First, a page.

If law expires and nobody notices,
does it still make music?
Published: March 1, 2013
THE ORDINANCE adopted in 2005 that
allows restaurants and bars in Carmel to have live music expired
more than a year ago, but nobody realized it.
That is, until associate planner Marc Wiener discovered that
the law — which overturned a 66-year-old ban on venues that
serve alcohol from having live musicians entertain their
customers — included a sunset clause effective Nov. 6, 2011. The
law amended Carmel Municipal Code sections on “public peace,
morals and welfare” that made it illegal for anyone to hold a
public dance “or any form of entertainment” or play live
instruments anywhere alcohol was sold and served.
At the Feb. 13 planning commission meeting, he asked
commissioners to recommend the city council readopt the law,
this time with no sunset clause, so it doesn’t fall off the
books again. He also suggested removing the requirement that
businesses renew their live-music permits every three years, in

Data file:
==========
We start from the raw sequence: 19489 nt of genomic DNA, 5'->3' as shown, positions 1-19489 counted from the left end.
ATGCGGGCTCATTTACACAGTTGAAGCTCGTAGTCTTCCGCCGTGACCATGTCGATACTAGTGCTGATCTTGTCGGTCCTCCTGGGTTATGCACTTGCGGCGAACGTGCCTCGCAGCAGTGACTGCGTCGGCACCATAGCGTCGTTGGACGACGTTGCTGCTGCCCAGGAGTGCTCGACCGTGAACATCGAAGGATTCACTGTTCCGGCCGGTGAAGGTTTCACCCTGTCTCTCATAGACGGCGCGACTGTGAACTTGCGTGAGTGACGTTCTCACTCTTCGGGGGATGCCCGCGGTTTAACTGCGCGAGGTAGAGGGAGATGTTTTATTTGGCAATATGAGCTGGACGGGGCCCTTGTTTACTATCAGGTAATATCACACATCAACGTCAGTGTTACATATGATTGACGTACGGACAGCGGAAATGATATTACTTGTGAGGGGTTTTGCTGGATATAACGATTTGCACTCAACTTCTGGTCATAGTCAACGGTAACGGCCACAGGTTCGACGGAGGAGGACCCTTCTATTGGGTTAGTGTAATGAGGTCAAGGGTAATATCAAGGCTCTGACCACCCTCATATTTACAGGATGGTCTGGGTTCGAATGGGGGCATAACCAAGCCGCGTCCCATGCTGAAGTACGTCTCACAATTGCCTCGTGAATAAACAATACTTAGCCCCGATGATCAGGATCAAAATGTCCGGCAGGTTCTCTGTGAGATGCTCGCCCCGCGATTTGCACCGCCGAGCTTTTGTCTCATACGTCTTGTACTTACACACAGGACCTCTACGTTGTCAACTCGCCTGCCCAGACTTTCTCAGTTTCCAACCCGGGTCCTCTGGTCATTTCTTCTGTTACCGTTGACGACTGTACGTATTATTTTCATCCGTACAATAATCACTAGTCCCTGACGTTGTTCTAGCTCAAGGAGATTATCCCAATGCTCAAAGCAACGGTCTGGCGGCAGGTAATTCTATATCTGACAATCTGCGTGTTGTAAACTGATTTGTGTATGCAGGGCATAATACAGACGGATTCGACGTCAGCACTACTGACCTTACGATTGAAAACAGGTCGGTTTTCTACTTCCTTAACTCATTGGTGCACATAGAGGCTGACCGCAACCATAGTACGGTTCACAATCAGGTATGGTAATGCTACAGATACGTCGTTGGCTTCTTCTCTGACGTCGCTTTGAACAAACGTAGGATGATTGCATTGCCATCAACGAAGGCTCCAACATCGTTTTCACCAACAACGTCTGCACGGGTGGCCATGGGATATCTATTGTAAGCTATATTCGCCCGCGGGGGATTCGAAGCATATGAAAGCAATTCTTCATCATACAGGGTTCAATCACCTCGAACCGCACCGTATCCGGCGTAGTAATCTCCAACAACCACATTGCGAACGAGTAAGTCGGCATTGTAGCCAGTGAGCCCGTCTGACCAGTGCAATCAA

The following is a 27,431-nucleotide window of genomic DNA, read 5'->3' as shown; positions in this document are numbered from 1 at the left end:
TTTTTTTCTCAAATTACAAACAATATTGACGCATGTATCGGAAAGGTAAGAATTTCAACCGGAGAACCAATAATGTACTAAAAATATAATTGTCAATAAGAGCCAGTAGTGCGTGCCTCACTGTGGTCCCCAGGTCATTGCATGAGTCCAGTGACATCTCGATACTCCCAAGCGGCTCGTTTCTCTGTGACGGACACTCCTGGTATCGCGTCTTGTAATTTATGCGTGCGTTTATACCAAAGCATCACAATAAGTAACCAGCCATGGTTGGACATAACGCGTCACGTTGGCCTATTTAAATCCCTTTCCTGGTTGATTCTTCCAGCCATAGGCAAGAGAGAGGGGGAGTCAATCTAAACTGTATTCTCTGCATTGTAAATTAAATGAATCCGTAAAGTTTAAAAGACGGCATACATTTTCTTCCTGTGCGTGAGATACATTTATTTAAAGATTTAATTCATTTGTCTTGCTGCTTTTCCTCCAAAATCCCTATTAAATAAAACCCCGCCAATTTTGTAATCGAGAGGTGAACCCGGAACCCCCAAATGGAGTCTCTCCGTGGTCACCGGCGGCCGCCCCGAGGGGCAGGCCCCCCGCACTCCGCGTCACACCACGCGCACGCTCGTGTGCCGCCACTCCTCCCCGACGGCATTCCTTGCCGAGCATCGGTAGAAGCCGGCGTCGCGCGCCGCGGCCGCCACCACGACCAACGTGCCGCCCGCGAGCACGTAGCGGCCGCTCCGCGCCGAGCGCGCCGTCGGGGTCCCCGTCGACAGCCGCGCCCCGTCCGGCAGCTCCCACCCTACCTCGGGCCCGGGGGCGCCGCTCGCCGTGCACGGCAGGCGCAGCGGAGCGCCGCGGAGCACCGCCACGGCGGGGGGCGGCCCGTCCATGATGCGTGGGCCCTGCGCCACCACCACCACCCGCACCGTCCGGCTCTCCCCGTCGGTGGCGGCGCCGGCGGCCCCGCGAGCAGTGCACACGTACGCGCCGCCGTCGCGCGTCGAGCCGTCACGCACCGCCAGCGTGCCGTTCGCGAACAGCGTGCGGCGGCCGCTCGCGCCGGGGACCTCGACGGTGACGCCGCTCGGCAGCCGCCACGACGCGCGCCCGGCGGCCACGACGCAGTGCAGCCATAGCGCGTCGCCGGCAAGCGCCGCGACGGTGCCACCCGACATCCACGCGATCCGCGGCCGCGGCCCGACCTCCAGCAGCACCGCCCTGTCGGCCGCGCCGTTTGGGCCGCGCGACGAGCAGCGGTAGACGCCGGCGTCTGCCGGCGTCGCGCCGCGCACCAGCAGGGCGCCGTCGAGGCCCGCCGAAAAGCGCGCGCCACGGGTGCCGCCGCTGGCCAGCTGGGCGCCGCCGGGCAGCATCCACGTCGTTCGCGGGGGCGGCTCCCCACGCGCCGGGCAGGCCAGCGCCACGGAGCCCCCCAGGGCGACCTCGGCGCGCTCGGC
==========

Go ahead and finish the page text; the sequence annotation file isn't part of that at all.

order to save city employees’ time.
“The city has issued several permits over the last four years,
and there have been very few complaints related to live music
activities,” Wiener said in his report.
Chairman Michael LePage noted that violators are subject to
enforcement actions, making the three-year renewal requirement
somewhat superfluous, so he supported Wiener’s suggestions.
“If the applicant is violating, they are reminded of the
conditions,” he said, observing that the city also has the power
to revoke permits when people don’t follow the rules.
LePage made a motion to recommend the council reauthorize the
ordinance as Wiener had suggested, and commissioners unanimously
agreed, except for Steve Dallas, who had left the meeting by
then due to illness.
After the meeting, Wiener told The Pine Cone the city has
approved three live music permits since the ordinance expired,
and they will have to be reissued by the planning commission
after the law is back on the books. In total, there are fewer
than a dozen active permits for live music at venues that serve
alcohol in the city.
The city council was initially set to consider reauthorizing
the law at the March 5 meeting, but the matter was pushed to the
April 2 agenda, according to Wiener.